Look in the culture statement of every business, and you’ll find a statement about good customer service.
“The customer comes first, second and third”, or
“Rule #1: the customer is always right.
Rule #2: if the customer is wrong, refer to rule #1”.
These are common sentiments, but the truth is that the ideal is seldom, if ever, reached. Somehow, service never seems to reach the level that constantly leaves the customer feeling delighted.
The reason often attributed to this lack of success is the motivation and ability of team members to deliver excellent service.
Motivate your team
In his book, Building the happiness centered business, Dr Paddy Lund makes the point that people will not provide great service unless they see a benefit to themselves – whether it be financial, intellectual or the avoidance of punishment. This often means that customer service comes across as forced or insincere, and customers are sensitive enough to notice.
So how can the team be motivated to give that great level of service?
Lund points out that “the most effective motivator for providing great service is a sincere interest and care for the person you are serving.” But how do you get team members to really care about customers?
Ensure that your team is happy at work. If team members feel valued and empowered, and the atmosphere in the workplace is one in which each team member is treated with genuine care and respect, there is a good chance that they will treat customers the same way. And if they treat customers with genuine care and respect, there is every chance that the aim of awesome customer service will be achieved.
Give your team the authority to act
Even if team members are treating customers with genuine care and respect, they still won’t be able to deliver that special level of customer service if you don’t allow them to take risks.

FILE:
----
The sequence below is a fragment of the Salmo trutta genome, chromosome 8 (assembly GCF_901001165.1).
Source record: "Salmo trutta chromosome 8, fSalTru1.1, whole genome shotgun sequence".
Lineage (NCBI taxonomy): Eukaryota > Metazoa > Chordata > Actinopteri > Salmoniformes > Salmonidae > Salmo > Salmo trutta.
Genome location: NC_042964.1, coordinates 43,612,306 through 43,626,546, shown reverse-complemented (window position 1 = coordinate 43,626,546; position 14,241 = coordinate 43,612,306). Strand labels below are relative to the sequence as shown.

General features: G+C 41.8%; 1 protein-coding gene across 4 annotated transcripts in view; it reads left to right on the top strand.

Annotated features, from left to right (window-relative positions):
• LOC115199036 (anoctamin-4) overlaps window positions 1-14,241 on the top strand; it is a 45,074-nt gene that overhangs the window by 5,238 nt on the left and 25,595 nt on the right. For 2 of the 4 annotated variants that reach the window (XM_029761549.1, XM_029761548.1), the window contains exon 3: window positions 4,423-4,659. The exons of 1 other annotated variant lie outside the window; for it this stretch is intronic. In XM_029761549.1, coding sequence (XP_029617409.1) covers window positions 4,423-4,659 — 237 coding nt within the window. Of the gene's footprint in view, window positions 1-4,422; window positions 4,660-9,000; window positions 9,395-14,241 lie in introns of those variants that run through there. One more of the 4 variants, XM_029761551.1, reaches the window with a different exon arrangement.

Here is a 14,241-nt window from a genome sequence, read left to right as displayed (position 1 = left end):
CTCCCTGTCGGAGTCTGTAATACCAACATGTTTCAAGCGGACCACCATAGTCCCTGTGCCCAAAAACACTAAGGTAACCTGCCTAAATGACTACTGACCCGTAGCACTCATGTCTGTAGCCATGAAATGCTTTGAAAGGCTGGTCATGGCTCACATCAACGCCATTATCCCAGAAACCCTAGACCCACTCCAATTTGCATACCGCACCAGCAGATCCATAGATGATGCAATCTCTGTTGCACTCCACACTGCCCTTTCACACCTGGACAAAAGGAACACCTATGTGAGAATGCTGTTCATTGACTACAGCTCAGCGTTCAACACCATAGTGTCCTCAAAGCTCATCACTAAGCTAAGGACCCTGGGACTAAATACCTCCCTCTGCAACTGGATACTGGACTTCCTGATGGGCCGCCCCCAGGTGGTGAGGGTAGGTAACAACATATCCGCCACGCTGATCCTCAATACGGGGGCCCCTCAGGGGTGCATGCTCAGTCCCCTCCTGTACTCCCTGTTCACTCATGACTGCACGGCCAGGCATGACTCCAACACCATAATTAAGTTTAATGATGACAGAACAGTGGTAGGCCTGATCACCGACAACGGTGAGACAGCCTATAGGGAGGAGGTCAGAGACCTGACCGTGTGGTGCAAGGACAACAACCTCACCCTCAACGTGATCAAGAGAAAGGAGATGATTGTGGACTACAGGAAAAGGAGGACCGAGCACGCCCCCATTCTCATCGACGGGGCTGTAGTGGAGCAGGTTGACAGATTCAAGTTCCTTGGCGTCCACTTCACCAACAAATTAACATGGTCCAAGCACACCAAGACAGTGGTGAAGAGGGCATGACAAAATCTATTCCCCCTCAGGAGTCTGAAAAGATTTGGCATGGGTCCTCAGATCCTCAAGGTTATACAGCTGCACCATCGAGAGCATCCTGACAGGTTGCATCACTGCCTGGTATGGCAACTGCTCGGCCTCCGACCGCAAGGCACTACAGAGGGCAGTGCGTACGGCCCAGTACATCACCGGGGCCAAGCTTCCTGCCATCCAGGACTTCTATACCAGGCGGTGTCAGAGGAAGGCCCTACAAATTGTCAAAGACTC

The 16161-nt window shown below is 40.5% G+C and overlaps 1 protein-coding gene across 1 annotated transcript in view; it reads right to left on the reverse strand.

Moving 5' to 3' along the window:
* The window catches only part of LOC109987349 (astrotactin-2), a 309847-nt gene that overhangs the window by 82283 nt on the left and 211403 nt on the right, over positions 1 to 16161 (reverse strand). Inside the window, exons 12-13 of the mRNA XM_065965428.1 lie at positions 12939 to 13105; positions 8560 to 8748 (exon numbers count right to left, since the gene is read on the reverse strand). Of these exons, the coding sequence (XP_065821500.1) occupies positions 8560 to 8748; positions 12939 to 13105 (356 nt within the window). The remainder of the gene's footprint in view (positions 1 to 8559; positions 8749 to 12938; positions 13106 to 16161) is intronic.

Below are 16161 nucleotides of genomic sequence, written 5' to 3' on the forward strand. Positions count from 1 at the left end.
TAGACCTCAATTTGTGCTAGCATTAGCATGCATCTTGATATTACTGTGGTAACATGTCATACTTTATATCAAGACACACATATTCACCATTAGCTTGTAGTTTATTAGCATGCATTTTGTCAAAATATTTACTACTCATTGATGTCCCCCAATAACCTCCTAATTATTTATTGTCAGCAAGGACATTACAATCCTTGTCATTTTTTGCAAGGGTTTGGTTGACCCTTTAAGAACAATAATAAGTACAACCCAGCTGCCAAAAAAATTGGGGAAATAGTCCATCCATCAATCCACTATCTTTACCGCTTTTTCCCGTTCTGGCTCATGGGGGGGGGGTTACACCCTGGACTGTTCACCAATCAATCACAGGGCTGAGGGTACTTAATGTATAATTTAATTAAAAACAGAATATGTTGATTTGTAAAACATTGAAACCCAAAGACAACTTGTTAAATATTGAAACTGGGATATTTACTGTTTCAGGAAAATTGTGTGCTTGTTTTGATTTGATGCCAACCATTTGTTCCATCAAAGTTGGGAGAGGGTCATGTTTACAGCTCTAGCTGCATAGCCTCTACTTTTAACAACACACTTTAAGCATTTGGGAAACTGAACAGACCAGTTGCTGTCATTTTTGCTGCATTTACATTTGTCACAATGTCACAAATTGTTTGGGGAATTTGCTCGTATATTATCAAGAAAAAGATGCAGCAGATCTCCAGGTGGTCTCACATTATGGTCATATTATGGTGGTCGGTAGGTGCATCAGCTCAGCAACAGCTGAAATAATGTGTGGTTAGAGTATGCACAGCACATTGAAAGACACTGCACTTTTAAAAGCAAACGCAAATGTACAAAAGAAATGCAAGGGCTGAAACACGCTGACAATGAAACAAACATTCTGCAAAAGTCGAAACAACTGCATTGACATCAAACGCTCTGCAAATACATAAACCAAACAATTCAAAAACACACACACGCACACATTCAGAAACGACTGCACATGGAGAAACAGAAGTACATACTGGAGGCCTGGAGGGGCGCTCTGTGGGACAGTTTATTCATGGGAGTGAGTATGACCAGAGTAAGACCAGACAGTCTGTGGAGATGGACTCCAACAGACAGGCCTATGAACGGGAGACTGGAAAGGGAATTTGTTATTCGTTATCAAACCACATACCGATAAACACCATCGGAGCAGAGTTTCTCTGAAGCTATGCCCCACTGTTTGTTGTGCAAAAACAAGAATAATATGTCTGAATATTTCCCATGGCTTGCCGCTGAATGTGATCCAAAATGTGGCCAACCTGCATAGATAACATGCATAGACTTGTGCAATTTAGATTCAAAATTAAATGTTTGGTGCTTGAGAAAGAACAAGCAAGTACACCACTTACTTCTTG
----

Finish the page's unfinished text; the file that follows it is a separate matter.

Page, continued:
A customer of Zappos, an online supplier of shoes, handbags and just about any other item, tells a wonderful story. She had arranged to return some shoes. When Zappos hadn’t received them after a couple of days, they emailed the customer to enquire. The customer emailed back, apologizing for the delay, and explaining that her mother had just died, and that she wasn’t ready to deal with the return of the shoes.
She received an immediate reply to the effect that Zappos had arranged for UPS to pick up the shoes, so that the customer wouldn’t have the bother of sending them back – even though this was against company policy. The customer, understandably, was very grateful.
The next day, she came home to find a beautiful bunch of flowers, with a condolence card from Zappos. The telesales girl had taken it upon herself to show the customer that Zappos cared, knowing that the company would back her up.
Zappos have a well-defined culture of customer care, and make sure that every team member has the authority to put it into practice. They achieve the aim of awesome customer service.
Jet Blue is a budget airline. A customer tells how a flight attendant was able to turn a bad experience into a good one. He was on a flight that had been delayed, as had every other flight that day. They were about 2 hours late taking off, and the passengers were not a happy bunch. The flight attendant got onto the PA system, and apologized for the delay. She told the passengers that, even though the delay was due to the weather, and was not the fault of Jet Blue, all movies for the flight would be complimentary. She wanted the passengers to end what had been a long and trying day, on a happy note. The atmosphere on the plane immediately brightened considerably.
When the passenger asked the flight attendant what allowed her to make the call, she told him that the team were allowed to make any decision, as long as they could justify it by one of the airlines 5 core values: Safety, Caring, Integrity, Fun or Passion.
So many examples of wonderful customer experiences come from a team member being allowed to act outside the square, even it means an additional cost to the business.
How empowered are your team members? Would you back your team members if they used their discretion, and spent money to create an awesome customer experience? Would they feel comfortable doing that?
If you truly want to create and excellent buying experience for your customers, make sure that you create a really happy working environment, and that you give you team members a feeling of empowerment to put the culture into effect. Want to discuss strategies to empower your staff to deliver great customer service? Book a chat with Lex Tannenbaum today.